In the movie version of the 1997 book “The Diving Bell and the Butterfly,” a former fashion magazine editor paralyzed by stroke spends Father’s Day on a windy beach with his two young children. He sits in his wheelchair, unable to move save for the ability to blink one eye. His name was Jean Dominique-Bauby. He wrote in his memoir about this poignant moment:
“Today is Father’s Day. Until my stroke, we had felt no need to fit this made-up holiday into our emotional calendar. But today we spend the whole of the symbolic day together, affirming that even a rough sketch, a shadow, a tiny fragment of a dad is still a dad.”
My Dad passed away in 2004 from acute myeloid leukemia. Although he’s been gone for nearly eight years, I found myself thinking about him more frequently when my sister and I learned we possessed a BRCA1 gene defect. DNA testing and the results are a family affair, whether we like it or not. Frankly, I’m glad I did not have to discuss the BRCA stuff with my father. Like everything else with him, it would have been difficult. His name was Hubert Pritchard. Here is what I had to say about my Dad during his informal memorial while the Wyoming wind dispersed his ashes into the wild:
“He never looked better.”
This spontaneous jab at Dear Old Dad made most of those gathered for this solemn occasion laugh out loud. My black humor was tolerated, even appreciated. No one in this life ever had an easy relationship with Hubert, especially his four children. And yet, we’d come from all corners of the country to mark his passage, remember his life and ponder our own tiny fragment of a dad.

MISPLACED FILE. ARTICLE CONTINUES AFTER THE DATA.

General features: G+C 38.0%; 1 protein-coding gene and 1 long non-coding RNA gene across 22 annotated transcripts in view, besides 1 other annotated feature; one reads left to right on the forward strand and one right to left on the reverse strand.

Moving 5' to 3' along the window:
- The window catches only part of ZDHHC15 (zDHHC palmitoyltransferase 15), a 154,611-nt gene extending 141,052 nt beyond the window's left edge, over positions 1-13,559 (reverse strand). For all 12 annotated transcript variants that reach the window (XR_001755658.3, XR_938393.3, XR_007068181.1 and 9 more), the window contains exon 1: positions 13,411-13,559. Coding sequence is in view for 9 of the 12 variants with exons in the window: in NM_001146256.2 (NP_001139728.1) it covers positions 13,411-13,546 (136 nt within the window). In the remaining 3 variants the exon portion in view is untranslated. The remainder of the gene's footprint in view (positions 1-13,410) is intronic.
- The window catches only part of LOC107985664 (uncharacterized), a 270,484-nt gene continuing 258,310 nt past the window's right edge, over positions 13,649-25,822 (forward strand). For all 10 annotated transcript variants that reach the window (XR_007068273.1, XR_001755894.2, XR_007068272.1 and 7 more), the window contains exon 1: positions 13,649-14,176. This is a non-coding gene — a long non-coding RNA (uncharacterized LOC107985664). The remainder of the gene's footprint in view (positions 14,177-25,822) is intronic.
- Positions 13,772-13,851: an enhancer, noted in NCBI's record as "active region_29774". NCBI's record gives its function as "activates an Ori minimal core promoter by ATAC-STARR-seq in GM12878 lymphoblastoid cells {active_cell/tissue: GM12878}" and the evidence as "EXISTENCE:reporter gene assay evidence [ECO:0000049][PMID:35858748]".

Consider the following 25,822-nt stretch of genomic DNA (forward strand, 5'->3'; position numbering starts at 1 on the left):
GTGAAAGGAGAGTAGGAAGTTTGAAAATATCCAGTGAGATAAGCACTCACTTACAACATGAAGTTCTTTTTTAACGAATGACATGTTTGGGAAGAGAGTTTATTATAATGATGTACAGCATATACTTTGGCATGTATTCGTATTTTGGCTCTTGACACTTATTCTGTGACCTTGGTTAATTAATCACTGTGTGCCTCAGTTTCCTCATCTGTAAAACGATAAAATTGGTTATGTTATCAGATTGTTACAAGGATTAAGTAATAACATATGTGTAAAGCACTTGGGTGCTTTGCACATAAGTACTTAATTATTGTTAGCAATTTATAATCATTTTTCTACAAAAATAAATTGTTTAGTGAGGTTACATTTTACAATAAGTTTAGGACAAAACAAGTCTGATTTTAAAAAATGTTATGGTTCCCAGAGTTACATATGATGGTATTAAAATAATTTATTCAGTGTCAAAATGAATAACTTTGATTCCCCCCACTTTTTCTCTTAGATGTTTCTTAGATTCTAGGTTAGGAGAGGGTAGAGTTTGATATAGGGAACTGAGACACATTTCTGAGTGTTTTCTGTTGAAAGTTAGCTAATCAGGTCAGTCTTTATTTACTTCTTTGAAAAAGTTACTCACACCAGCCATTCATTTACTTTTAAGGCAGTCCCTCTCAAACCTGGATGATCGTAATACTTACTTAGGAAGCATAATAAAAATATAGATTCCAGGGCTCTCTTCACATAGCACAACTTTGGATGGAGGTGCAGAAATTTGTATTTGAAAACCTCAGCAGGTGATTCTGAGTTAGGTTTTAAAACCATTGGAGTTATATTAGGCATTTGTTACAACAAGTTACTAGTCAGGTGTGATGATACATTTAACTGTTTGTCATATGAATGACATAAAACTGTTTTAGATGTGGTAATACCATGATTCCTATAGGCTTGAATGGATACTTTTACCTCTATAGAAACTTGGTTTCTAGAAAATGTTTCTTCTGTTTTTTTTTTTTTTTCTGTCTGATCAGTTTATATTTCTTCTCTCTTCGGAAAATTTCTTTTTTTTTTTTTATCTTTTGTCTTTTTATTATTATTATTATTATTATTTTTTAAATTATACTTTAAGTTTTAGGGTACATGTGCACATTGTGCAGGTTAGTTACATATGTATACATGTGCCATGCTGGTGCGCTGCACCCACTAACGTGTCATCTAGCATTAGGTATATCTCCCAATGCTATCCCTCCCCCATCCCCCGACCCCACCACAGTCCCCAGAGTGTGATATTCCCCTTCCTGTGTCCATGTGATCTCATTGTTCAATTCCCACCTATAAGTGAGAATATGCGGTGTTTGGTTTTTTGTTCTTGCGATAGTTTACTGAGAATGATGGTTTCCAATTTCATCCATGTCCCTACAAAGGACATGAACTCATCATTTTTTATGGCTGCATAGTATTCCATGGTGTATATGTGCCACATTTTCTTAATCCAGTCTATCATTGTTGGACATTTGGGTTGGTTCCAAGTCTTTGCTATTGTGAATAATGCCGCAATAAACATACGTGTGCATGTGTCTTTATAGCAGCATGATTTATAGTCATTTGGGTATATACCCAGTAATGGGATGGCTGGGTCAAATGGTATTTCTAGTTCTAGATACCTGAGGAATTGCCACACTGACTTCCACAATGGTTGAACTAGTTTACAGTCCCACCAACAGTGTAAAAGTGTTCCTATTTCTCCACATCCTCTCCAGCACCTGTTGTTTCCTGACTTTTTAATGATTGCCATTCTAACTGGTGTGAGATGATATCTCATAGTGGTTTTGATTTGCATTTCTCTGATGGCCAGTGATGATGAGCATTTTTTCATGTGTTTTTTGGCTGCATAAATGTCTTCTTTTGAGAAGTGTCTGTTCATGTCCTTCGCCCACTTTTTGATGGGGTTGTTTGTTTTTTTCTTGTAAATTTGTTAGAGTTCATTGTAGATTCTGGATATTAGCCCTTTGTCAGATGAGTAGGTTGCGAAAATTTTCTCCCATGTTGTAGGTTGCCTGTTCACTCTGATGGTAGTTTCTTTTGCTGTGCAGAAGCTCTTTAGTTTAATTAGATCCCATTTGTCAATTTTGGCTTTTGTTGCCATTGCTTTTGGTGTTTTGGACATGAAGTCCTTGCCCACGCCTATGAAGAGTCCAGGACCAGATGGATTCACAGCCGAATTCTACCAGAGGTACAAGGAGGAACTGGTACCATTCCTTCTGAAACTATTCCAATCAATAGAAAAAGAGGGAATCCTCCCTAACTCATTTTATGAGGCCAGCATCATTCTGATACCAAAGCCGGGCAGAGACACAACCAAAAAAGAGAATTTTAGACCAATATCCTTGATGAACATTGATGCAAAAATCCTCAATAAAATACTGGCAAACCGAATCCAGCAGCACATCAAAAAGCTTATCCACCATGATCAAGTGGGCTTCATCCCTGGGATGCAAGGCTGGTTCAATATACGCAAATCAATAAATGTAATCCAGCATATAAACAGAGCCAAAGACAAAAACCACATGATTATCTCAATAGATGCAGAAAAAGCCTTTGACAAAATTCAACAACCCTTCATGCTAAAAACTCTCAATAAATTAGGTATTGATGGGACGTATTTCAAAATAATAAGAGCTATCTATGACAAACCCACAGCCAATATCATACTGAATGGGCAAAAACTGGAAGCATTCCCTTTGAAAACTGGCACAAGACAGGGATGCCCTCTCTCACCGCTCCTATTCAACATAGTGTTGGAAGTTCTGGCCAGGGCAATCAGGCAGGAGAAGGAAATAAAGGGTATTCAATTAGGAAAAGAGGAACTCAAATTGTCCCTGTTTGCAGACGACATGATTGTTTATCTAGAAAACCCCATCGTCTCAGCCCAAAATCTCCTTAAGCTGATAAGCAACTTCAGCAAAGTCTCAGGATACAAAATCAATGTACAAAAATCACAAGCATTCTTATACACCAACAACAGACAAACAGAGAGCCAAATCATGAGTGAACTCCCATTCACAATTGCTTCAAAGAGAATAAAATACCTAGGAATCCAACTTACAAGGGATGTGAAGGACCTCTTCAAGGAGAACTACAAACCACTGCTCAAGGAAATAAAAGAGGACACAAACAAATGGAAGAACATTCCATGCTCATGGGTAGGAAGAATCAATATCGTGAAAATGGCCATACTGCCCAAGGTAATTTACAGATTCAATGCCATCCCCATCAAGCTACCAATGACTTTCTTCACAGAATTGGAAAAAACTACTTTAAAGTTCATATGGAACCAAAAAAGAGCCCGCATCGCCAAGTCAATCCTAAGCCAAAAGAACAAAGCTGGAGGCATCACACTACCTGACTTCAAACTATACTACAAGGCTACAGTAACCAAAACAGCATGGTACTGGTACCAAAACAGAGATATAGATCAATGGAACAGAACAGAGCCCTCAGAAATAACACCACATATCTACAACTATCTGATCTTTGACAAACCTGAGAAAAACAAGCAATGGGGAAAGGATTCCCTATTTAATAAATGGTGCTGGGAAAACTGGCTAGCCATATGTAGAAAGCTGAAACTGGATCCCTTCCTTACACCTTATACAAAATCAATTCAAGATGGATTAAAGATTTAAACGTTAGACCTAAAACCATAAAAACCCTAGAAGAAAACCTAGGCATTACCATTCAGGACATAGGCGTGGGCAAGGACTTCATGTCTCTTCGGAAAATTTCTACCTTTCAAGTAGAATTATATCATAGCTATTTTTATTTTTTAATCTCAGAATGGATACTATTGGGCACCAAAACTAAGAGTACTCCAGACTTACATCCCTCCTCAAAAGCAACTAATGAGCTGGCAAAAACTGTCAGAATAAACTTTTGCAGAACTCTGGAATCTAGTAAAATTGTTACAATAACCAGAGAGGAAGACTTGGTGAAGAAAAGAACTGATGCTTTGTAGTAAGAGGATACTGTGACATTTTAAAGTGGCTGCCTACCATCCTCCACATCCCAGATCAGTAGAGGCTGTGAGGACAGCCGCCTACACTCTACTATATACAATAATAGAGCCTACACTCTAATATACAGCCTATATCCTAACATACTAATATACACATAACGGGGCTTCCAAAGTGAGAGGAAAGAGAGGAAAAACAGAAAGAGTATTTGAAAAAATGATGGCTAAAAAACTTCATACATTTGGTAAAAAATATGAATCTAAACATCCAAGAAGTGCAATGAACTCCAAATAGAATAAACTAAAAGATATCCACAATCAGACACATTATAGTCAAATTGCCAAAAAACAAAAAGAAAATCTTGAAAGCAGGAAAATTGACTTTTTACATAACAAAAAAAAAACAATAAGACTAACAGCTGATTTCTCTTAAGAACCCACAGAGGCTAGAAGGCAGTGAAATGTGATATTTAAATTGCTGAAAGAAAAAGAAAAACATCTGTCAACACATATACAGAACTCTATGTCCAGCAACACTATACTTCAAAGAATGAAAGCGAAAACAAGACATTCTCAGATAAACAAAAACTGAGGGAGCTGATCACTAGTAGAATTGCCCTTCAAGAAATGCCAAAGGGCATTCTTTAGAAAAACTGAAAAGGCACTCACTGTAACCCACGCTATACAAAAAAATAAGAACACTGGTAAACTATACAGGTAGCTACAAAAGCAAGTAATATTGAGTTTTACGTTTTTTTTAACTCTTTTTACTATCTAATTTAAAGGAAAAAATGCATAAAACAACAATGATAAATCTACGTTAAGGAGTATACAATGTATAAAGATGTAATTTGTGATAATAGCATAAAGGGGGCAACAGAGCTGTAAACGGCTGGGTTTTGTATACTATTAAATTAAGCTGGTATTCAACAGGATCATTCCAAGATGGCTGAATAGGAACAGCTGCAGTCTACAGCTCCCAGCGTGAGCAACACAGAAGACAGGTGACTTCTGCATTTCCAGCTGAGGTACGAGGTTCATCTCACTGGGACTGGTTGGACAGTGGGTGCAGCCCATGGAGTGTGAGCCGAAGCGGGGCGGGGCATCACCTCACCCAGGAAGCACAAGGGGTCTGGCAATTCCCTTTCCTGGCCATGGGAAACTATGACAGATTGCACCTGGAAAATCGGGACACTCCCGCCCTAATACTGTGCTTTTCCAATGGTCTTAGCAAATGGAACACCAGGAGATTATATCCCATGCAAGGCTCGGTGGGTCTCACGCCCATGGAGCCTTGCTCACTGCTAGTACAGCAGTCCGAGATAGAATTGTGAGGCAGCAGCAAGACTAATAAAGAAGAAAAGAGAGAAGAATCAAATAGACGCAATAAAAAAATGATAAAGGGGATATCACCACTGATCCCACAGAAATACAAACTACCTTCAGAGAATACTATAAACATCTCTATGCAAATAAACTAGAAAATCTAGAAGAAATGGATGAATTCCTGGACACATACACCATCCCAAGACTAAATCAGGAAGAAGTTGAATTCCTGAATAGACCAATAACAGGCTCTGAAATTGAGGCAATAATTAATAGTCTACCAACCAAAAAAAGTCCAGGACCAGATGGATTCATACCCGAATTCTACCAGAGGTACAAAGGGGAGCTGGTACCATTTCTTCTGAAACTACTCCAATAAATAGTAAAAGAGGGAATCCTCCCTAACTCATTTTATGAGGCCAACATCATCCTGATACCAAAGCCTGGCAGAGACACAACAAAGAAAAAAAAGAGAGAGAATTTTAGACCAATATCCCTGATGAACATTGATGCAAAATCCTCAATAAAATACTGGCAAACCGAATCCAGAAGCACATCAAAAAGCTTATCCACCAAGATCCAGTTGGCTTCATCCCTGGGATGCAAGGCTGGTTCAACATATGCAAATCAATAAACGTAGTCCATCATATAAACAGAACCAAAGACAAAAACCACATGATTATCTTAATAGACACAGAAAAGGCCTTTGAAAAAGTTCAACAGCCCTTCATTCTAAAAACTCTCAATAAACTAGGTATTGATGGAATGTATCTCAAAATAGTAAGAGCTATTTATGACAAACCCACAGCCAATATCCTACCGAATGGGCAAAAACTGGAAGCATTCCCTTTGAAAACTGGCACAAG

1966 Left to right – brother John, sister Anne, me and Dad.
As Father’s Day approaches this Sunday, I’m thinking less about my Pop and more about my father-in-law. His name was Charles “Chuck” Daugherty. Technically he was my husband’s stepdad, but he was the only man who was ever truly Jim’s father. He died less than six months ago. This is our first Father’s Day with no living dads. I was thankful Chuck passed just before I had bilateral mastectomies so I never had to tell him about the BRCA diagnosis. He loved me and it would have made him so very sad.
Chuck’s 89th birthday. He died 3 weeks later.
This Sunday on Father’s Day my husband and I will not mark the day in any special way. There are no gifts to buy, no holiday meal to prepare. We will remember these influential men in our own way. Probably over a bottle of wine at dinner with a toast. Here’s to you, Hubert and Chuck. You are still, and always will be, our Dads.